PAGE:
* Louis Dreyfus Commodities full-year net income $640 mln
* Fallout from U.S. drought hits grains, oversupply hurts
* Still seeks $4 bln spending by 2014, aims to double sales
* Eyes coffee consolidation, expanding Black Sea logistics
(Recasts with investment, sales targets to 2018, analyst
By Gus Trompiz
PARIS, March 26 Global trading group Louis
Dreyfus Commodities B.V. said it will stick to plans to double
sales within five years by boosting investments, shrugging off a
drop in 2013 profits from dought-hit grain markets and an
oversupply in soft commodities.
The 163-year-old Louis Dreyfus group is the "D" of the
so-called ABCD majors that dominate agricultural commodities,
alongside Archer Daniels Midland, Bunge and
The company aims to invest $4 billion, or on average $800
million a year, between 2014 and 2018, it said in an annual
report accompanying its results statement on Wednesday.
This would be in line with the investment pace envisaged in
the group's previously indicated $5 billion target for 2012-17,
excluding spun-off Brazilian unit Biosev, but above capital
investment of $689 million last year and $652 million in 2012.
"We are four times larger in terms of sales than in 2006,
but only half the size we plan to be by the end of 2018," Chief
Executive Ciro Echesortu, who took up his post in mid-2013, was
quoted as saying in the annual report.
Dreyfus reported full-year net sales rose to $63.6 billion,
up from $57.1 billion in 2012, supported by a 10 percent
increase in shipped volumes.
Main shareholder Margarita Louis-Dreyfus said in the annual
report that the $4 billion investment programme to 2018 would go
towards mid-size assets around the world.
The group said it was pursuing growth through vertical
integration, developing both upstream and downstream commodity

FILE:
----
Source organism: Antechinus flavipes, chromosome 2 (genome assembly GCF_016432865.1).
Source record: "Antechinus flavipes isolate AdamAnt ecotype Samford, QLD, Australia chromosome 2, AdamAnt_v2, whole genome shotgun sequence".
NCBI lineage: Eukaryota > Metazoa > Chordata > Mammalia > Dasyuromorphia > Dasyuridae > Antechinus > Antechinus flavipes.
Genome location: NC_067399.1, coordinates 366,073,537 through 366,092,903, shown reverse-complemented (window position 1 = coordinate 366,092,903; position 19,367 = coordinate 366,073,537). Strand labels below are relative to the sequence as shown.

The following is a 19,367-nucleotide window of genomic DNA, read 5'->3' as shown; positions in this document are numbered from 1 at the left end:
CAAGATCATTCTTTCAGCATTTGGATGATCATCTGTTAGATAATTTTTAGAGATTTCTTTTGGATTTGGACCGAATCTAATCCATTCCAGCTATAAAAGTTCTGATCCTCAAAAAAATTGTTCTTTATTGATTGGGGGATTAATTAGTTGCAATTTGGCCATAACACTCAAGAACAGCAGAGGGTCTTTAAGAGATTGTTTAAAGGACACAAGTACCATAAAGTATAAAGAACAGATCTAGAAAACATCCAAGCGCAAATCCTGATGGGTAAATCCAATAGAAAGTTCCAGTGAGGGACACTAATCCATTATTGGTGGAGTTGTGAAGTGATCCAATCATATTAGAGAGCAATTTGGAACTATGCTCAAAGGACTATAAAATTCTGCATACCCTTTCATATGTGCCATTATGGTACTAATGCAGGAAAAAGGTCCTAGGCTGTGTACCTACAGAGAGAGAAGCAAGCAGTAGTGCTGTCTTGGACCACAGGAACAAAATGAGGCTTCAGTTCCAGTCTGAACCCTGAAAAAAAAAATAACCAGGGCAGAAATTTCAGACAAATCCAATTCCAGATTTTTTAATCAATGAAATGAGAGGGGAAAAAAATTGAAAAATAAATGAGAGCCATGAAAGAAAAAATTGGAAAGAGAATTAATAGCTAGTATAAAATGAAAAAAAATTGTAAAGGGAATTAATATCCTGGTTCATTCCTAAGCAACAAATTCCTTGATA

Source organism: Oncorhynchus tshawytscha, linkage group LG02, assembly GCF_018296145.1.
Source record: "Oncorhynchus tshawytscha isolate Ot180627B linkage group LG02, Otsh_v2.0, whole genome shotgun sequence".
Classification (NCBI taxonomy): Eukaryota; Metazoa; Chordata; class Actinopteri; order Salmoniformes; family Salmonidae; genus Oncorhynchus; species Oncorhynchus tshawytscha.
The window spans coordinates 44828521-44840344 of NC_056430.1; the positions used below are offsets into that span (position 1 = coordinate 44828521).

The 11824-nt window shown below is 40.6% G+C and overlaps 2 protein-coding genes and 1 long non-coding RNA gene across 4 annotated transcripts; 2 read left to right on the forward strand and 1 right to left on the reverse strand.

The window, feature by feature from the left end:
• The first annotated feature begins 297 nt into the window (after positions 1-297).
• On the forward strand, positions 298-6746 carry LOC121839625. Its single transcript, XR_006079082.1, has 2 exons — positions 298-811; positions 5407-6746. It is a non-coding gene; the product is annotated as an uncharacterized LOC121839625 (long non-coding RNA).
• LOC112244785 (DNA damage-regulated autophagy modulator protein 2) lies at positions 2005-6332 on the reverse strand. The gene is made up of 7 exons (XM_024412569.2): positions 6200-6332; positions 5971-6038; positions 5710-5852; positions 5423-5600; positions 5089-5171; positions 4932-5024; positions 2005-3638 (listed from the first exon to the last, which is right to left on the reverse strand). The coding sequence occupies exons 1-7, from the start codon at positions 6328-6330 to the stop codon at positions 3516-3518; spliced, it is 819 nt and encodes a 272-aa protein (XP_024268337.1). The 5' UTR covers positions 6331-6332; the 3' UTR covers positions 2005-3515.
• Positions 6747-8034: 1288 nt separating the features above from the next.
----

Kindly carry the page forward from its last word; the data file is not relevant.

activities, and specified it wanted to play "a strong
consolidation role" in the coffee trade.
The remarks were in keeping with the group's recent strategy
of adapting to a fast-consolidating commodity trading sector by
raising investments, supported by a series of bond issues, but
stopping short of headline acquisitions or a stock market
listing, avenues pursued by other traders.
"While maintaining the spirit of a family company, we are
now aligning our business model and operations more closely with
those of a publicly listed company," Louis-Dreyfus said in the
The group completed a 500 million euro ($678 million) bond
issue in December, marking the trading firm's third foray into
bond markets in just over a year.
The Black Sea grain-exporting region has also been a focus
for the group's investments, including the creation of a joint
venture to develop a port terminal at Odessa, Ukraine, and the
development of a port at an undisclosed location on the Azov
Sea, which is bordered by Russia and Ukraine, for an expected
launch in 2015.
Louis Dreyfus said net income for the full year fell to $640
million from a record $970 million in 2012.
The worst drought in half a century in the United States in
2012 curbed global grain output the following year and sent
prices soaring, cutting volumes and processing margins for
The trading firm was more upbeat about the latter part of
2013, saying a rebound in grain supply pushed up margins,
echoing comments made by its rivals in recent earnings reports.
Second-half profits were in line with the average of
2009-2011, excluding Biosev, it said.
But the consequences of the U.S. drought on grains and
oilseeds in the first half and the difficult conditions in some
soft commodities kept profits well below the record levels of
"They don't do as much further processing as a Cargill, or
an ADM or a Bunge. So in a drought year when there are less
volumes to handle it would make sense their earnings would
decline," said Chris Johnson, analyst at Standards & Poor's in
Dreyfus said its Proteins business, which includes grains
and oilseeds, posted operating profit of $1.1 billion, down from
$1.3 billion in 2012.
Operating profit from the Tropicals arm, which includes
products such as sugar, orange juice and cotton, fell to $437
million from $844 million in 2012, or $698 million excluding
Its other activities, including metals and dairy businesses,
reported $211 million in operating profit, up from $156 million,
helped by Chinese demand for dairy products.
Last year proved tough for many commodity trading firms as
margins narrowed and competition stiffened.
Top oil trader Vitol this week reported flat full-year
revenues despite higher crude and product volumes, pointing to
competition from new entrants.
Ciro Echesortu, formerly head trader and chief operating
officer, took over as Louis Dreyfus Commodities' chief executive
last year from Serge Schoen who was subsequently named
supervisory board chairman with a strategy role.
(Reporting by Gus Trompiz; Editing by Veronica Brown and Jane